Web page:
First, the guaranteed tuition plan covers only tuition and required fees – not the costs of room, board, books and other costs, which can in many cases add up to more than tuition alone. “Tuition’s just a piece of the pie,” said Bob Stowe, a Plano financial adviser. “You’ve got to take care of everything else, too.”

Second, if students are eligible for financial aid, the guaranteed tuition plan can limit the size of the grants they can receive. For every $100 accumulated in a guaranteed tuition plan, a student is eligible for $100 less in aid.

The 529 savings plan is treated differently: For every $100 saved, a student loses only $6 in potential financial aid.

When Doug and Patti Overstreet of Fort Worth started thinking about their college options for their 6-month-old son, Cole, they considered the guaranteed tuition plan. They found it attractive but ended up choosing the 529 plan.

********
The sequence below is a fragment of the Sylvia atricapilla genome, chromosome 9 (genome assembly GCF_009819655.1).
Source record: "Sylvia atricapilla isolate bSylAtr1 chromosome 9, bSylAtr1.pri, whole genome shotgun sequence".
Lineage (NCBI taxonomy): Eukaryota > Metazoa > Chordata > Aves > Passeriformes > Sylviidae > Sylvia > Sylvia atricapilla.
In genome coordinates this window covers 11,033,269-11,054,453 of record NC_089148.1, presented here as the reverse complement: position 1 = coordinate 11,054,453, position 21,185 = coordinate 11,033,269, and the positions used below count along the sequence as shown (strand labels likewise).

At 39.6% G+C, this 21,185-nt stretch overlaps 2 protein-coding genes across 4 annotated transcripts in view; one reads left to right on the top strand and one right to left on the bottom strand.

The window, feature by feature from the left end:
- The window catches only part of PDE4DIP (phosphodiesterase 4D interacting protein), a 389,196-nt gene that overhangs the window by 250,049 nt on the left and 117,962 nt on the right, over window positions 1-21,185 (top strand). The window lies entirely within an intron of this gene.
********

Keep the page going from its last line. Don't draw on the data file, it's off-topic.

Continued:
“Eighteen years really won’t be that long,” said Mr. Overstreet, a claims adjuster. “Your money doesn’t have that much time to work for you. You’re going to look up one day and you’ll be starting elementary school. Then middle school, then high school. College will be here soon enough.”

Plan worries Head Start supporters; Program’s reading, writing, ‘rithmetic may face review; Standardized testing among Bush’s ideas to gauge effectiveness

By Robert Dodge and Joshua Benton
Staff Writers

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When Oscar Fuentes enrolled at the Jerry Junkins Head Start Center in West Dallas, he never spoke. “All he would do is point at things,” said his mom, Rosa.